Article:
News & Opinion

Feds Fleece New York Taxpayers Again

Federal spending inequality is becoming disturbing trend in New York.

Benjamin Franklin famously wrote, “In this world, nothing can be said for certain, except death and taxes.” Since we live in New York, we’ve come to accept at least the latter, however reluctant we may be.

But if taxes are going to be a certain thing in this world, we’d also like to be certain that the tax dollars we do pay are cycled back into the state in some way that benefits all of us. That’s not entirely the case when it comes to the money that we send to Washington, D.C.

New York taxpayers generate a lot more revenue for the federal government than what the federal government is spending on New York taxpayers. A new report by state Comptroller Thomas DiNapoli found that in 2016, New York only received 84 cents in services for every $1 it sent to Washington in taxes. It was estimated that the state sent around $41 billion more to the federal government than what it received back in federal spending.

A $41 billion tax gap is nothing to sneeze at, especially given that a gap at all in New York is not only a new thing, but it’s a thing that has grown much worse in a short span of time. DiNapoli had previously reported in 2013 that the state sent $19.9 billion more to Washington than what it got back. That means the tax gap has seen a 200 percent increase in just four years.

Not only is the overall size of the gap the largest in the nation, as a Rockefeller Institute report similar to DiNapoli’s estimates, but as New York continues to lose out, the vast majority of states are actually getting back more money than what they send to the fed. DiNapoli’s 2016 report states that all states on average received $1.18 for every tax dollar sent to the federal government. Remember, New York only got 84 cents.

While it’s not realistic to think that every dime in federal spending can be dished out evenly across the nation, New Yorkers definitely have the right to feel that they are getting ripped off. There are a lot of services in this state where $41 billion could be put to good use.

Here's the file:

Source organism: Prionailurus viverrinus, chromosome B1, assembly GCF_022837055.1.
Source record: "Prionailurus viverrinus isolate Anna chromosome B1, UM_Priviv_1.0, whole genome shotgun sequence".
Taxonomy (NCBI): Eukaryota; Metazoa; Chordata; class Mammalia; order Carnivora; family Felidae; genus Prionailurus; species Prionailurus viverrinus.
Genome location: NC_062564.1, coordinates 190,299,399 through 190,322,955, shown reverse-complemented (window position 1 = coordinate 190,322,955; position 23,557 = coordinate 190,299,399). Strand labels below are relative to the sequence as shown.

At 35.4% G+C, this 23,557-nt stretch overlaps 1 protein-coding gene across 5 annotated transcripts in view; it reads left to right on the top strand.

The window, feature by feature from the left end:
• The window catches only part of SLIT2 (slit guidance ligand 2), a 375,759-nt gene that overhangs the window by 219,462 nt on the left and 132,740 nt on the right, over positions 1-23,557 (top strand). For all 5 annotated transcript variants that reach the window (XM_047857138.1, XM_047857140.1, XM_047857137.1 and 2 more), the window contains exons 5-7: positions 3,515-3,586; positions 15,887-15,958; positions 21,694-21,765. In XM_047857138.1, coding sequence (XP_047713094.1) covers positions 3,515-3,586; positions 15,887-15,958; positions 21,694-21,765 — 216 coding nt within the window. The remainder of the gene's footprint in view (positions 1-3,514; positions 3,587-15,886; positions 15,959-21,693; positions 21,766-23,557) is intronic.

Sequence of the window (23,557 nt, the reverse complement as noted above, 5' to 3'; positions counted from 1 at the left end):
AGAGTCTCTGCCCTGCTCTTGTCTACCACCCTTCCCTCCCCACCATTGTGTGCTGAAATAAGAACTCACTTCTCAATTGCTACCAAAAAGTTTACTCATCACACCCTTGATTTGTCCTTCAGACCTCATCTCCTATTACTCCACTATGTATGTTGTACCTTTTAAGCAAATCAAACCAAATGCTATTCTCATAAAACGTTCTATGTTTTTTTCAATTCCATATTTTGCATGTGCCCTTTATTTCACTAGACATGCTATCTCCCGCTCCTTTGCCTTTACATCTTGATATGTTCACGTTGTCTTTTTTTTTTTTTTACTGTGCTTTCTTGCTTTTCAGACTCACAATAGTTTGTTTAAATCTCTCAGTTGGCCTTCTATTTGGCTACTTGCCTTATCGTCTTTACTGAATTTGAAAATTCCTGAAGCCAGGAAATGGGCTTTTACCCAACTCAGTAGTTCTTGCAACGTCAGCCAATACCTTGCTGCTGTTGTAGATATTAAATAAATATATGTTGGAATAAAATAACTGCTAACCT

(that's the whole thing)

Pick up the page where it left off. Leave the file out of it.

Along with the numbers, the comptroller’s report comes with an overlaying message. “Federal decision makers should consider this imbalance as they debate proposed budget and policy changes that could significantly impact New York and other states,” DiNapoli said in a release.

He’s absolutely right. The tax reform proposal released recently by President Donald Trump and Republicans in Congress includes provisions that could cut federal funding to New York and eliminate federal tax deductions, which allow residents to write off their New York state income and local property taxes on their federal tax returns.

That provision could very well hurt states that have high state and local taxes — like New York — while further ballooning the amount of money we put into the federal government but don’t get back.

Members of New York’s congressional delegation should take that into consideration when discussing tax reform on Capitol Hill. It’s understandable that a densely populated state with so many assets would be responsible for contributing more to the federal treasury than a lot of other states. Yet New York taxpayers should not be required to help subsidize other parts of the country at the rate we are. And it appears unlikely that gap between what we pay and what we get back will shrink much, or at all, in the coming years.

There’s a whole conversation that needs to be held on the inequality of federal spending. DiNapoli’s report and the tax plan talks going on in Washington are both indications that we live in the right state and this is the right time to begin that conversation.

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